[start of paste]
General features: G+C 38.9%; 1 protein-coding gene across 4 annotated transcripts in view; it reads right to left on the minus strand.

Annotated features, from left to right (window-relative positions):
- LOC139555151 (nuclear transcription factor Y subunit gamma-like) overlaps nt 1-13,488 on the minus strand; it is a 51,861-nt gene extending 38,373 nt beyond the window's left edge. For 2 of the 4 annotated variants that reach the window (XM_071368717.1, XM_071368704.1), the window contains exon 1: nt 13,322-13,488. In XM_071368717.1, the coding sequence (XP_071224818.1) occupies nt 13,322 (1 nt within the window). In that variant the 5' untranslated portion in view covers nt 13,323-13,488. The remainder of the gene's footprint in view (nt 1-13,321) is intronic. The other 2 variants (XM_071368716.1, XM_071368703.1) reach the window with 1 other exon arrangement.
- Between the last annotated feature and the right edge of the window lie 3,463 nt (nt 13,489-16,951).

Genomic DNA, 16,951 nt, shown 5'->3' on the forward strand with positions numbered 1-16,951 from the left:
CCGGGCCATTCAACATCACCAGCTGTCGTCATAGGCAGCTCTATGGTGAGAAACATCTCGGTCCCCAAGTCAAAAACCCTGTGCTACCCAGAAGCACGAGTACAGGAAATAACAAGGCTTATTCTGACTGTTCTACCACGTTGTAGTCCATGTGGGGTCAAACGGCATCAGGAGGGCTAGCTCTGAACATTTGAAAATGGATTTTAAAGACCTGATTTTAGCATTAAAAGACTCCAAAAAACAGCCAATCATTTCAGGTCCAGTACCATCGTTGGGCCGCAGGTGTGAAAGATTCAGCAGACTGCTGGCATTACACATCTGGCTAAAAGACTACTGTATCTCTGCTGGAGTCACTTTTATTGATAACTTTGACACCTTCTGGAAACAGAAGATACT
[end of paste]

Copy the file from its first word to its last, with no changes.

General features: G+C 38.9%; 1 protein-coding gene across 4 annotated transcripts in view; it reads right to left on the minus strand.

Annotated features, from left to right (window-relative positions):
- LOC139555151 (nuclear transcription factor Y subunit gamma-like) overlaps nt 1-13,488 on the minus strand; it is a 51,861-nt gene extending 38,373 nt beyond the window's left edge. For 2 of the 4 annotated variants that reach the window (XM_071368717.1, XM_071368704.1), the window contains exon 1: nt 13,322-13,488. In XM_071368717.1, the coding sequence (XP_071224818.1) occupies nt 13,322 (1 nt within the window). In that variant the 5' untranslated portion in view covers nt 13,323-13,488. The remainder of the gene's footprint in view (nt 1-13,321) is intronic. The other 2 variants (XM_071368716.1, XM_071368703.1) reach the window with 1 other exon arrangement.
- Between the last annotated feature and the right edge of the window lie 3,463 nt (nt 13,489-16,951).

Genomic DNA, 16,951 nt, shown 5'->3' on the forward strand with positions numbered 1-16,951 from the left:
CCGGGCCATTCAACATCACCAGCTGTCGTCATAGGCAGCTCTATGGTGAGAAACATCTCGGTCCCCAAGTCAAAAACCCTGTGCTACCCAGAAGCACGAGTACAGGAAATAACAAGGCTTATTCTGACTGTTCTACCACGTTGTAGTCCATGTGGGGTCAAACGGCATCAGGAGGGCTAGCTCTGAACATTTGAAAATGGATTTTAAAGACCTGATTTTAGCATTAAAAGACTCCAAAAAACAGCCAATCATTTCAGGTCCAGTACCATCGTTGGGCCGCAGGTGTGAAAGATTCAGCAGACTGCTGGCATTACACATCTGGCTAAAAGACTACTGTATCTCTGCTGGAGTCACTTTTATTGATAACTTTGACACCTTCTGGAAACAGAAGATACT